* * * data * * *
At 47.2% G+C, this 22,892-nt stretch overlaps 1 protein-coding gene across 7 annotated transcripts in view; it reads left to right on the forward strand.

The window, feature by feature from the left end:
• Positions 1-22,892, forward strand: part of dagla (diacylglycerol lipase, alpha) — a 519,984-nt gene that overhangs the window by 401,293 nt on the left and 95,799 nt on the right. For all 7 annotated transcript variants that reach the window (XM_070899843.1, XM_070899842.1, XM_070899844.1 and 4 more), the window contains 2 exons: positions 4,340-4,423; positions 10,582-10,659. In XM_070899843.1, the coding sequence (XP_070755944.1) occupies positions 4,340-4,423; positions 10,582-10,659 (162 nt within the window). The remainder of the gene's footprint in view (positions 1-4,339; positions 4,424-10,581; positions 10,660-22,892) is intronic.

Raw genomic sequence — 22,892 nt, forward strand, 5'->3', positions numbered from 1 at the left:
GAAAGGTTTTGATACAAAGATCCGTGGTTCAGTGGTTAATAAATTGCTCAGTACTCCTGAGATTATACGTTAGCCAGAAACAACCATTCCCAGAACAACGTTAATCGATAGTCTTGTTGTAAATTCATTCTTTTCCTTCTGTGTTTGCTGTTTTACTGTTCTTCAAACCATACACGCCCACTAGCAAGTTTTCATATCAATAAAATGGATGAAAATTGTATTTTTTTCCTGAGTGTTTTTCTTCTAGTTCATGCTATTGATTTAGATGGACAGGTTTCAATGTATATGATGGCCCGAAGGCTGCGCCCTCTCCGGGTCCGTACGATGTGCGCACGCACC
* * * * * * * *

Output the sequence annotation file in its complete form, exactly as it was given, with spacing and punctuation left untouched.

At 47.2% G+C, this 22,892-nt stretch overlaps 1 protein-coding gene across 7 annotated transcripts in view; it reads left to right on the forward strand.

The window, feature by feature from the left end:
• Positions 1-22,892, forward strand: part of dagla (diacylglycerol lipase, alpha) — a 519,984-nt gene that overhangs the window by 401,293 nt on the left and 95,799 nt on the right. For all 7 annotated transcript variants that reach the window (XM_070899843.1, XM_070899842.1, XM_070899844.1 and 4 more), the window contains 2 exons: positions 4,340-4,423; positions 10,582-10,659. In XM_070899843.1, the coding sequence (XP_070755944.1) occupies positions 4,340-4,423; positions 10,582-10,659 (162 nt within the window). The remainder of the gene's footprint in view (positions 1-4,339; positions 4,424-10,581; positions 10,660-22,892) is intronic.

Raw genomic sequence — 22,892 nt, forward strand, 5'->3', positions numbered from 1 at the left:
GAAAGGTTTTGATACAAAGATCCGTGGTTCAGTGGTTAATAAATTGCTCAGTACTCCTGAGATTATACGTTAGCCAGAAACAACCATTCCCAGAACAACGTTAATCGATAGTCTTGTTGTAAATTCATTCTTTTCCTTCTGTGTTTGCTGTTTTACTGTTCTTCAAACCATACACGCCCACTAGCAAGTTTTCATATCAATAAAATGGATGAAAATTGTATTTTTTTCCTGAGTGTTTTTCTTCTAGTTCATGCTATTGATTTAGATGGACAGGTTTCAATGTATATGATGGCCCGAAGGCTGCGCCCTCTCCGGGTCCGTACGATGTGCGCACGCACC